A nice added benefit to preparing yourself for critical reasoning GMAT CAT questions is that 
this preparation will also help you in your business school studies. Many of the same techniques 
used to answer these test questions will come in handy when you are asked to do case analyses. 
(This should be an extra incentive for those of you intent on pursuing consulting careers.) 
Types of Critical Reasoning Questions 
Critical reasoning questions will ask you to: 
1. Strengthen an argument.  
2. Weaken an argument.  
3. Identify a parallel argument.  
4. Identify the assumption.  
5. Identify the inference.  
6. Select the best conclusion.  
Our Preferred Approach to Critical Reasoning Questions 
1.)  Read the question before reading the passage.  Know what you should be looking for 
before you begin reading the passage. You will want to approach the same passage a little bit 
differently, depending on whether you are asked to destroy an argument, or to find the best 
conclusion to the passage. Also – and we feel we can not say this enough – read the questions 
carefully. The test makers will deliberately include answer choices that give 'right' answers to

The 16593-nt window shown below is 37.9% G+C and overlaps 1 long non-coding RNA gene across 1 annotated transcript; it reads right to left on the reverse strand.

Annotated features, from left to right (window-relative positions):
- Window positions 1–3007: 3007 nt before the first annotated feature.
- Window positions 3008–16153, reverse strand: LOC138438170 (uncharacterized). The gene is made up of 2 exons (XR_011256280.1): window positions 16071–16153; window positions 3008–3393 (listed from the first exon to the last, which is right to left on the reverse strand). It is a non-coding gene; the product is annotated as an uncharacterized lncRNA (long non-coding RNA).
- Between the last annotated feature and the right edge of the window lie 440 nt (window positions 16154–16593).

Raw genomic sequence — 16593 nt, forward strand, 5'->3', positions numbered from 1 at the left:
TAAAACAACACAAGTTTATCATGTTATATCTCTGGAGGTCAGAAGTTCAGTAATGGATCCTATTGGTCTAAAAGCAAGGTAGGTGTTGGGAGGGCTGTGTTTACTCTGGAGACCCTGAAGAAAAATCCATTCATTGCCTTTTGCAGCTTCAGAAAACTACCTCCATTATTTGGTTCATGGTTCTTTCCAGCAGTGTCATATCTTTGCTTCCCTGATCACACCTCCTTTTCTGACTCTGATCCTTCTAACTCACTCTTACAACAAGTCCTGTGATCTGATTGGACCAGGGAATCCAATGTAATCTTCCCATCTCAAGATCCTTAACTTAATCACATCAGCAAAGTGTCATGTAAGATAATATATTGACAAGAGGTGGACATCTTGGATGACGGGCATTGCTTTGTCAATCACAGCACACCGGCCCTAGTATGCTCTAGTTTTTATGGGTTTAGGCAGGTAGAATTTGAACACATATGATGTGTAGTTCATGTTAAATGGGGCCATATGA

wrong questions. 
2.)  Identify the passage's assumptions and conclusion.  This can be tricky. GMAT passages 
do not always present their conclusions in their final sentences. Sometimes they imply, rather 
than state, their conclusions. This is a great illustration of where our general tip of "practice, 
practice, practice" will come in handy. Look for these patterns: 
A paragraph may start off with its conclusion in the first sentence, and then give several 
sentences to support that conclusion. This means you will not be able to look for transition words 
such as "consequently", "hence", and "as a result" that are commonly used to indicate the